Will a New President Undo Marijuana's Progress?
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While Congress has in large part turned a blind eye to marijuana legalization on the state level, the next president may enforce federal prohibition more strictly than the current administration.
Marijuana legalization is supported by a majority of Americans, and as the general attitude towards the drug continues to loosen, an increasing number of states will likely pass legalization laws. Even still, some, like Harvard economist Jeff Miron, are fearful that the new presidency may bring with it a crackdown on the 1970 Controlled Substances Act.
“Despite the compelling case for legalization, and progress toward legalization at the state level, ultimate success is not assured,” Miron wrote. “Federal law still prohibits marijuana, and existing jurisprudence, Gonzales v. Raich 2005, holds that federal law trumps state law when it comes to marijuana prohibition. So far, the federal government has mostly taken a hands-off approach to state medicalizations and legalizations, but in January 2017, the country will have a new president. That person could order the Attorney General to enforce federal prohibition regardless of state law.”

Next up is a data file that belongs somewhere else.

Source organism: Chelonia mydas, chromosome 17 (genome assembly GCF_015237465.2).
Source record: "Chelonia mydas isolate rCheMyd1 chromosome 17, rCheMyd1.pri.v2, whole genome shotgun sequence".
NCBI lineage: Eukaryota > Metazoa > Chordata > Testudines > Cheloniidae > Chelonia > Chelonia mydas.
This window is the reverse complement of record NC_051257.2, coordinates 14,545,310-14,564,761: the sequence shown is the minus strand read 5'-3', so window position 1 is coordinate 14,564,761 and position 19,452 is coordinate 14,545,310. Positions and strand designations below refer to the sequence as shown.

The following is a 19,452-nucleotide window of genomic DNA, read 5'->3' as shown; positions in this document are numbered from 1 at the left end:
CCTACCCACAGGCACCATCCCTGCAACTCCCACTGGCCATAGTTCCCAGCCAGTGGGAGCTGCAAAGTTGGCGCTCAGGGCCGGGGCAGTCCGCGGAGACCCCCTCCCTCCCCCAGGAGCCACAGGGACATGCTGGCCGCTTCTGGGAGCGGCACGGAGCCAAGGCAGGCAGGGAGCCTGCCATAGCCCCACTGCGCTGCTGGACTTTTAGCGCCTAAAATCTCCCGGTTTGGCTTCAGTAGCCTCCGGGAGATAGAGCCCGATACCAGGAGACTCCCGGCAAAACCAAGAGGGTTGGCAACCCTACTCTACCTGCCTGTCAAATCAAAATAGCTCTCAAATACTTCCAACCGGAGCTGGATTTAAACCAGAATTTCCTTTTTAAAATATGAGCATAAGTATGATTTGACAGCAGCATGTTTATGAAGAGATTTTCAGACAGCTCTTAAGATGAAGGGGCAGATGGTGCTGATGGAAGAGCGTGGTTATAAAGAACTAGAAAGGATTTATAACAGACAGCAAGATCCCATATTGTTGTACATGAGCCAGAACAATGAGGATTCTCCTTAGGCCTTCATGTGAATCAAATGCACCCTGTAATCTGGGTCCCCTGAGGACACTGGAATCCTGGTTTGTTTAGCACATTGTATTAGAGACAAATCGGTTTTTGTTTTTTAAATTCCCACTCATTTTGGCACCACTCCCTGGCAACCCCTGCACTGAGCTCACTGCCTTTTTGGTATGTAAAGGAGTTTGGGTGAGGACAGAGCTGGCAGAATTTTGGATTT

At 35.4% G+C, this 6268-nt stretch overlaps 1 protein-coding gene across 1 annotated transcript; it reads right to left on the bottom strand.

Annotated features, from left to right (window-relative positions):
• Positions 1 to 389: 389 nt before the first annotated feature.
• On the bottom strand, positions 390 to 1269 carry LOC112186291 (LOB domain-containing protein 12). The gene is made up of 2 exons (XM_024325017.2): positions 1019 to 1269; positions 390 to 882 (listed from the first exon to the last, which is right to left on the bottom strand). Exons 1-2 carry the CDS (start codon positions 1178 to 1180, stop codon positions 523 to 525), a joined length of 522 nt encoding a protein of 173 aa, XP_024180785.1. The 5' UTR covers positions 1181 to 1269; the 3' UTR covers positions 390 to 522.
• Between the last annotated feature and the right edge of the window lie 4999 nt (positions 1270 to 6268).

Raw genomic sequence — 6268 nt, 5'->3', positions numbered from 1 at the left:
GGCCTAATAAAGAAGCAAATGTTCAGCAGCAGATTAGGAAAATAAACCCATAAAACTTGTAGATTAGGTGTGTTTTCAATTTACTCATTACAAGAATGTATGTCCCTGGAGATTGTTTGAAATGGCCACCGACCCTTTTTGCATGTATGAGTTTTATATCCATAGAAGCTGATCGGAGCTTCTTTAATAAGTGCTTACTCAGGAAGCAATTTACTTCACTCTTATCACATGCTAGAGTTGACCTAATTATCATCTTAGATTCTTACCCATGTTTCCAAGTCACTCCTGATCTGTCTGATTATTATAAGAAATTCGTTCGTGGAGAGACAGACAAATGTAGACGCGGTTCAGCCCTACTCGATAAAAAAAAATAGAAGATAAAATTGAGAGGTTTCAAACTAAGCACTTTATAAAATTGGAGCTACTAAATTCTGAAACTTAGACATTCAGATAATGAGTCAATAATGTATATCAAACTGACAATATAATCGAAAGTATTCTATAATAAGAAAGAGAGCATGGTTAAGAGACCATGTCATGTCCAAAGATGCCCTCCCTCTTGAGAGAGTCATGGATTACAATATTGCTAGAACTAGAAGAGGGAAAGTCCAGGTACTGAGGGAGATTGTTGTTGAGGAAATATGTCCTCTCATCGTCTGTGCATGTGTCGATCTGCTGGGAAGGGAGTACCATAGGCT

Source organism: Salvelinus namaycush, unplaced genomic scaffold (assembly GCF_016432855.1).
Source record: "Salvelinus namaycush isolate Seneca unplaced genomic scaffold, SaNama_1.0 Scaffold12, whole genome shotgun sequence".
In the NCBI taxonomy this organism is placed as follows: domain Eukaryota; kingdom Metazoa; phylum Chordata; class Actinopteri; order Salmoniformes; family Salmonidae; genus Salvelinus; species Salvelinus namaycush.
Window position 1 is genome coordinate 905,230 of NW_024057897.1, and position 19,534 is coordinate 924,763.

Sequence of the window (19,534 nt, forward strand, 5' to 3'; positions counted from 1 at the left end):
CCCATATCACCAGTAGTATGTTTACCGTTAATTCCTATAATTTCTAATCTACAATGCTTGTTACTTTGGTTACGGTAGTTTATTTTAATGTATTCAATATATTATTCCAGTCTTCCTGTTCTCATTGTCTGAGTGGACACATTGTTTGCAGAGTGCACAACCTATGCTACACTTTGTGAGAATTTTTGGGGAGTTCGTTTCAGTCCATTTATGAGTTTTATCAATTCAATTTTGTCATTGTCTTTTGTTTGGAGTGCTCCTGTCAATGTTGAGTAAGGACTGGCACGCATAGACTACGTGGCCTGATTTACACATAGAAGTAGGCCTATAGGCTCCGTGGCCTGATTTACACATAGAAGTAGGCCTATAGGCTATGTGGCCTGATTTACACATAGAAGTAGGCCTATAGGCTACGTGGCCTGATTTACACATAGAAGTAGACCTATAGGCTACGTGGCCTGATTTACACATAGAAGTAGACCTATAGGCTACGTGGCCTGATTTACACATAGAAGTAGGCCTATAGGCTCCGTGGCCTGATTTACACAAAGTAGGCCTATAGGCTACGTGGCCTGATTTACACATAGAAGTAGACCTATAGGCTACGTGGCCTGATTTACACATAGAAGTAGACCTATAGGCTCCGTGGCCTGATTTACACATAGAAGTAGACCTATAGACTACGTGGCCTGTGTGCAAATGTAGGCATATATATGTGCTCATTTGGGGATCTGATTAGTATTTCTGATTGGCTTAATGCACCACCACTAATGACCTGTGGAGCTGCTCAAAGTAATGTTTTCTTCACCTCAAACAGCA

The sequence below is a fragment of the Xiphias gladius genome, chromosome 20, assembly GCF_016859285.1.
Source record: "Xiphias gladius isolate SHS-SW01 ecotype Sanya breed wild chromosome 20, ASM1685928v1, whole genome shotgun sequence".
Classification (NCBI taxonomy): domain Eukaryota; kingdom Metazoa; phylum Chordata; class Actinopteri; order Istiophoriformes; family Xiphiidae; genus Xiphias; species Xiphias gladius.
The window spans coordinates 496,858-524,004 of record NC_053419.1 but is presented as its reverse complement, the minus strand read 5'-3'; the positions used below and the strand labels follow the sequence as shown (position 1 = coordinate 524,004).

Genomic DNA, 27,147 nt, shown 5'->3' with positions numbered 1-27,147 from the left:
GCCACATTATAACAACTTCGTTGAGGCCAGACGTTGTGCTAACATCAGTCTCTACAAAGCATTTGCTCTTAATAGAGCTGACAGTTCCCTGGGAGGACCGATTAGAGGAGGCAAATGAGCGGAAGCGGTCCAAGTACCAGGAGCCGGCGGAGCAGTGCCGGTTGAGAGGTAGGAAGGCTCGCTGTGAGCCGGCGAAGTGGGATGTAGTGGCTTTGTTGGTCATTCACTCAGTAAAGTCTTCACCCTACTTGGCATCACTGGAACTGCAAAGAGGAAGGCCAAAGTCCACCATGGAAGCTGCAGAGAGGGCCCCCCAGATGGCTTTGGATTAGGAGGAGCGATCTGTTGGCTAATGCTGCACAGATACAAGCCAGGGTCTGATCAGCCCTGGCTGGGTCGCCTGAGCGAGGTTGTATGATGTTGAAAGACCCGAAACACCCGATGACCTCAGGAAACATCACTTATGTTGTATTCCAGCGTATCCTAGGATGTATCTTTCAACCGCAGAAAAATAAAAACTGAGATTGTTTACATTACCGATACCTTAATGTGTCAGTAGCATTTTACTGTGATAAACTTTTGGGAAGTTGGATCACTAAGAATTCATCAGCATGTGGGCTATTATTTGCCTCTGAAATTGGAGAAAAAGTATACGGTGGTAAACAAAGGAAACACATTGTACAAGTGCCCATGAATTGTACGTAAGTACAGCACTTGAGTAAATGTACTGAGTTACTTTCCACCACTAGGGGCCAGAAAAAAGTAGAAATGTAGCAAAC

Rep. Earl Blumenauer (D-Ore.), who last year introduced several bills in an effort to loosen the federal government’s grip on the states’ legal marijuana programs, also believes the new president could potentially undo the progress made on marijuana legalization.
“Both Miron’s analysis and conclusion are spot on,” Rep. Earl Blumenauer (D-Ore.) said. “The federal government needs to end the failed prohibition of marijuana by rescheduling or removing it from the list of controlled substances. Too many lives are ruined and futures cut short by these outdated and wasteful policies.”
Some of the presidential front-runners, like Sen. Rand Paul (R-Ky.) and former Secretary of State Hillary Clinton, have voiced their support of marijuana’s legalization. Others, however, like former Arkansas Gov. Mike Huckabee and current Vice President Joe Biden, have clearly stated they are opposed.